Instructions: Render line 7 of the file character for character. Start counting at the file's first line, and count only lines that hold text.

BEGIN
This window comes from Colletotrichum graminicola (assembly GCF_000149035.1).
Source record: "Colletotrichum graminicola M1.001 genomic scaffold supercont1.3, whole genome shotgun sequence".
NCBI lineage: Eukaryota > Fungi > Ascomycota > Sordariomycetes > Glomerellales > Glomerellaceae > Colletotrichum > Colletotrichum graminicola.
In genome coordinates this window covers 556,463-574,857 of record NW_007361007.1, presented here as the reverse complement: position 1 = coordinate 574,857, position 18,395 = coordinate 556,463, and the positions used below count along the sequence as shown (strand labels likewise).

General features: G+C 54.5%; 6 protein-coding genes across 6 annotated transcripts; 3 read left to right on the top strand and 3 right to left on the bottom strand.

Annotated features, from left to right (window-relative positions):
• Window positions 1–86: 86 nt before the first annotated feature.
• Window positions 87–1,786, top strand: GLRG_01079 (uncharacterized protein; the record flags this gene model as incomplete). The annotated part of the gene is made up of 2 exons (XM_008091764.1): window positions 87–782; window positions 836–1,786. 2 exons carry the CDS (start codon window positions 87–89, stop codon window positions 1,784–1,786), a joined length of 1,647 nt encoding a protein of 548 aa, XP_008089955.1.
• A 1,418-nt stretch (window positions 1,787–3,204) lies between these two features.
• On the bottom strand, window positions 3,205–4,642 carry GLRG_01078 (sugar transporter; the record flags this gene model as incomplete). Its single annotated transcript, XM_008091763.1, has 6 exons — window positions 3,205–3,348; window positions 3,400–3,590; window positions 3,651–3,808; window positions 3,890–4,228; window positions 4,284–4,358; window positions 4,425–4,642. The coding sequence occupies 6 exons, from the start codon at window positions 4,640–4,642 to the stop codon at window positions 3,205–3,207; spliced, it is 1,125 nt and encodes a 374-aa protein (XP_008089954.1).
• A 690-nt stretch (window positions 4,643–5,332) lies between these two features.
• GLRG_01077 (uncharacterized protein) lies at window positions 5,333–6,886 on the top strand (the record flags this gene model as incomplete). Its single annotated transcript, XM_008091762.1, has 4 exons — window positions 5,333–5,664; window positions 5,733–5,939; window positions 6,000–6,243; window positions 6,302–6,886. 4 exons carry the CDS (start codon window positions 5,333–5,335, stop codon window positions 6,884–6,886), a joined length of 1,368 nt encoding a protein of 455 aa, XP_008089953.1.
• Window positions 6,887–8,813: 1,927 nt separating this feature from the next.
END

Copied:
• Window positions 1–86: 86 nt before the first annotated feature.